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LWA Equipment RF Emissions: Spectrum Analyzers and Laptops

Ylva Pihlström, UNM 8/27/06

Summary

I report on measurements in the VLA shielded chamber of the radio frequency emission levels of spectrum analyzers and laptops. The aim of the measurements was to determine whether this type of equipment could be used at the LWDA site during standard VLA operations. Two brands of spectrum analyzers and laptop computers were measured, and the emission levels are similar in the different brands. The measured emissions are therefore considered typical of spectrum analyzers and laptops. The results of the measurements suggest that this type of equipment can be operated at the LWDA site during standard VLA observations.

1. Description of Performed Tests

The tests described in detail below are divided into three categories: a) high resolution bandwidth (RBW 100 Hz) emissions tests according to NRAO standards, b) low resolution bandwidth (RBW 10 kHz) emissions tests, and c) emissions tests using the VLA. The devices that were tested included an IBM Thinkpad laptop, a Macintosh Powerbook, a Rohde & Schwarz spectrum analyzer, and an HP 8590L spectrum analyzer. The test data was taken during 7/22/06 and 7/23/06.

1a. NRAO standard emissions test (100 Hz RBW)

The measurements were performed according to NRAO standard procedures for measuring emission levels of devices in the VLA shielded chamber. The details of the NRAO procedures were provided by Dan Mertely (NRAO), and are summarized here together with specific details of our tests. The NRAO standard tests use two specific setups; one for each of the two frequency ranges 0-1 GHz and 1-20 GHz. 500 and 1900 points were recorded in the 0-1 GHz and 120 GHz setup respectively. Both setups used a 100 Hz resolution bandwidth (RBW) and 1 ksec sweep time. The VLA shielded chamber has no mode-stirrer, and instead each measurement was repeated three times with the receiving antenna placed at three different locations on the receiving end of the shielded chamber. The device under test (DUT) was placed on top of a fiberglass cart, located at least 1 m from the walls of the chamber. The DUT was powered via a power supply located outside the chamber, connected via a bulkhead connection in the wall of the shielded chamber. The spectrum analyzers were fed with an incoming signal from a signal generator located outside the chamber. This signal was set to 2 GHz for the 0-1 GHz scans, and 0.1 GHz for measurements above 1GHz. No applications were running on the laptops during the measurements. However, the laptops were set not to enter a power-saving mode. 1

The receiving antenna was a broadband disc-cone antenna, which was placed at three different positions on the receiving end of the shielded chamber. The antenna was connected via a bulkhead connection in the wall to a HP 71210C spectrum analyzer, located outside the shielded chamber. Data taken from the spectrum analyzer were stored on a desktop computer. The HP 71210C pre-amplifier was switched off during the 0-1 GHz tests, and switched on during the 1-20 GHz tests. At all times, the peak hold mode was used on the spectrum analyzer. The data analysis also follows NRAO standard procedures: For each spectral point the peak power of the three measurements is used. This ensures a worst-case scenario for the emission levels. This measured power is corrected for chamber insertion loss, a 300 m space loss to the nearest VLA antenna (CW7) and the shielding provided by the LWDA equipment shelter. The tested equipment will be operated inside this shelter, which provides a minimum of 30 dB shielding (Pihlström, Mertely & Aguilera 2006). The shielded chamber insertion losses have been measured by NRAO and were provided to us by Dan Mertely. After those corrections, we have the estimated resulting power incident at the nearest EVLA antenna. This value is compared to the allowed incident power determined from EVLA detrimental power flux densities (Perley 2002), assuming the RF will enter via a side lobe with 0 dBi gain. Figure 1-4 show the results from the 0-1 and 1-20 GHz tests for the four devices respectively. With the narrow RBW and relatively few recorded points, the actual frequency coverage is coarse. Under the assumption that RFI is coarsely distributed and narrow banded, these results indicate that the emission levels will fall below the EVLA detrimental levels.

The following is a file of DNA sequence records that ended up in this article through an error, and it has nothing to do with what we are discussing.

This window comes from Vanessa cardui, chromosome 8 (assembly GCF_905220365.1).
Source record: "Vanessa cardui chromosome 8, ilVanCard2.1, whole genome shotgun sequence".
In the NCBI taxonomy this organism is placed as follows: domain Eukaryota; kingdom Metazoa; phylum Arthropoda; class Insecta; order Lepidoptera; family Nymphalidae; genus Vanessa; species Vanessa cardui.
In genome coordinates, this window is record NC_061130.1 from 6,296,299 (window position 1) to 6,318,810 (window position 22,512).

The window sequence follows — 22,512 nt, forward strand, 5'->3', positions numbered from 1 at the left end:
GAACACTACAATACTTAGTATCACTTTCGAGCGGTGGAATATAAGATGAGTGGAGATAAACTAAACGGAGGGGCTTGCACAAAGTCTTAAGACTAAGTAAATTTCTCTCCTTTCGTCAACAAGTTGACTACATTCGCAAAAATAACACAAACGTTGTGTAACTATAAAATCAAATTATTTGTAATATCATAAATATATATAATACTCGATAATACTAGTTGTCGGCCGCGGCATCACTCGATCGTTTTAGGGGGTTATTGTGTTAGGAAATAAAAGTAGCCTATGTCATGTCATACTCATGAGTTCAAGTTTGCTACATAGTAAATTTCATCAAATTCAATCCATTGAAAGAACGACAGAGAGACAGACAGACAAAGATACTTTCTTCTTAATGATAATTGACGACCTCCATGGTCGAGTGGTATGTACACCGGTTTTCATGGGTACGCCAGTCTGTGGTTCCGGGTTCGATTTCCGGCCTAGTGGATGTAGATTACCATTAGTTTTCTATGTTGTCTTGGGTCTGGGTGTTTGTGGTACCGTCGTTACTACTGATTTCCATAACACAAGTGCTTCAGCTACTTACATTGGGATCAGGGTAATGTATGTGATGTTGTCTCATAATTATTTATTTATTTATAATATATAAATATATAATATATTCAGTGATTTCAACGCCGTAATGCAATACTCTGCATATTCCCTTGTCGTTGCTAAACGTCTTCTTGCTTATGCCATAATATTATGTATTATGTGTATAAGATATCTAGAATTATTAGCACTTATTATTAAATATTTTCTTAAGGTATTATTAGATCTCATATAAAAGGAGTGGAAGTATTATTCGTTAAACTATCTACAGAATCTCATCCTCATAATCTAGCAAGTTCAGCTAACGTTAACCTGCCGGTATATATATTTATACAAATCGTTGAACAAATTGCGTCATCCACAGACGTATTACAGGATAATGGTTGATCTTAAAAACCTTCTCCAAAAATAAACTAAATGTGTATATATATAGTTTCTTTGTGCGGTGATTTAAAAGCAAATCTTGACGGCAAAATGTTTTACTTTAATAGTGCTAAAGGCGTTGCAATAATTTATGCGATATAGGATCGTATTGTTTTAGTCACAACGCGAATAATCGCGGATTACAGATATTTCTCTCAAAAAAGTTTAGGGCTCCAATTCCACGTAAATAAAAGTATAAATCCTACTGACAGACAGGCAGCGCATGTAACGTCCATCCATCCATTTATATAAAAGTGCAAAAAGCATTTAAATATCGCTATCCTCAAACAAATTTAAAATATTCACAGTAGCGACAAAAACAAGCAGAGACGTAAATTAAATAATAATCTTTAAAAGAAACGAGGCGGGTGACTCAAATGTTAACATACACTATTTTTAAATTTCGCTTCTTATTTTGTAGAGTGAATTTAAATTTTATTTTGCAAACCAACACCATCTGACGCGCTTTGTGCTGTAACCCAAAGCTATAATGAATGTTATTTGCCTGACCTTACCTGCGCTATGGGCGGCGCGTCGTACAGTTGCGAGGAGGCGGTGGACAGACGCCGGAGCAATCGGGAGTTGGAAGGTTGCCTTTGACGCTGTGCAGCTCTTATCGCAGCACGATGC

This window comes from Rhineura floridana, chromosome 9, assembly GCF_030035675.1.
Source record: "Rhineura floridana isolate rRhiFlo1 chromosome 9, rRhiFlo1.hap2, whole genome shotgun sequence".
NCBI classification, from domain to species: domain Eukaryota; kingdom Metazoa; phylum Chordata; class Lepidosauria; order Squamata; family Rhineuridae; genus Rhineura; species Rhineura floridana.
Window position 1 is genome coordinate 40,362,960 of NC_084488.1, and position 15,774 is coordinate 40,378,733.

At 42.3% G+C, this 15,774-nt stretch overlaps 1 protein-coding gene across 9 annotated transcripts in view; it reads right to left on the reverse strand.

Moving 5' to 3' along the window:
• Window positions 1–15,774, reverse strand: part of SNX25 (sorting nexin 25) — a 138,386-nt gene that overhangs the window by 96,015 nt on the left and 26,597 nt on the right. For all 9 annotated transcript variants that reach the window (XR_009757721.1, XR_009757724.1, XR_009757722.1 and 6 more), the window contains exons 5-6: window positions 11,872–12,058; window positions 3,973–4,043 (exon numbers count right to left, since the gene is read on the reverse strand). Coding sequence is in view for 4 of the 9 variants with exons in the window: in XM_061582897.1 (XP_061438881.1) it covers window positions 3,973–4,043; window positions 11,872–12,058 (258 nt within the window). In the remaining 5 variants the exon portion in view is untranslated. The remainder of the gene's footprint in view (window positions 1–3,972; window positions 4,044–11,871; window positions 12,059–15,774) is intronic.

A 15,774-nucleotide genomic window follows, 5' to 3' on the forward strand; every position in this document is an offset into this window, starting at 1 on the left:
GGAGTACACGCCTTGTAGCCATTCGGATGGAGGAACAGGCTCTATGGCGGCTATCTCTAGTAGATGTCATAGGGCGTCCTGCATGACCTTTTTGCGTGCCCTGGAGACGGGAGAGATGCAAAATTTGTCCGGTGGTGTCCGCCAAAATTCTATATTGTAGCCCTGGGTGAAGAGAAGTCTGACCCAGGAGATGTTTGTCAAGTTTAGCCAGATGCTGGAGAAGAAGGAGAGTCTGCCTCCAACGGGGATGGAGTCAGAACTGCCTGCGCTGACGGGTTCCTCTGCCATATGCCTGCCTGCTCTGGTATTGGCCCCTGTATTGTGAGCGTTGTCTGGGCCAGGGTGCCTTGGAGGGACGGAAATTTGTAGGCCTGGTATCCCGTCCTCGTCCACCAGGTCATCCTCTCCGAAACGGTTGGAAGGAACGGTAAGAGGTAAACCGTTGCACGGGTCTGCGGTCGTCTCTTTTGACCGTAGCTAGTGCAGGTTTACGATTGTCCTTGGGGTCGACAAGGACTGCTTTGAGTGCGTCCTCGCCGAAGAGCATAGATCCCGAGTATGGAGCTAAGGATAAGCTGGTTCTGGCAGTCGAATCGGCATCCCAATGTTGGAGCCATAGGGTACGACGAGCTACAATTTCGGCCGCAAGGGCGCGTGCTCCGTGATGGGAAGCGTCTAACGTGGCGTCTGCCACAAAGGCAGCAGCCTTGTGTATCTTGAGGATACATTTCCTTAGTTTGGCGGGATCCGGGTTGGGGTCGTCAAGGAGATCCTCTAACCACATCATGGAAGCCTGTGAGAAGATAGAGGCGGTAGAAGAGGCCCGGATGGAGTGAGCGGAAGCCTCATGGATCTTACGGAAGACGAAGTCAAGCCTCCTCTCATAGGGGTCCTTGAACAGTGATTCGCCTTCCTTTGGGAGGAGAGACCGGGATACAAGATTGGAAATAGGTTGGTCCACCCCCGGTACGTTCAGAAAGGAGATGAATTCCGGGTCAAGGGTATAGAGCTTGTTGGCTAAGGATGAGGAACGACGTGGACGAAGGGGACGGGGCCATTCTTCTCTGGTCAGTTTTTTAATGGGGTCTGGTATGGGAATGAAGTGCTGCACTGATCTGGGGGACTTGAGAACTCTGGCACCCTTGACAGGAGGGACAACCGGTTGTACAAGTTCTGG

1b. Low resolution bandwidth measurements

In Sect. 1a, the underlying assumption is that RFI spikes are narrow and isolated across the band. Emissions from equipment such as laptops and spectrum analyzers might deviate from this assumption, additional measurements using 10 kHz RBW were therefore performed. A 10 kHz RBW corresponds better to the spectral resolutions used in the calculations of the EVLA detrimental levels (Perley 2002). Three frequency ranges were scanned, each with 2000 points: 1-3 GHz, 3-5 GHz and 0-1 GHz (sweep times 60, 60 and 120 sec respectively). The remaining test setup and the data analysis were identical to what is described in Sect. 1a. Figures 5-8 display the results of these tests. An offset in the data can be seen at 1 GHz, which most likely is due to the fact there does not exist complete chamber calibration data (for every antenna at every frequency). Clearly, there is additional emission at frequencies not covered by the high RBW tests described in Sect. 1a. This suggest that the emission spectrum is not dominated by a few, isolated RFI spikes, but rather by a number of more densely packed spikes. The 10 kHz RBW used in this test setup is comparable to the 1 km/s spectral resolution used to calculate the EVLA detrimental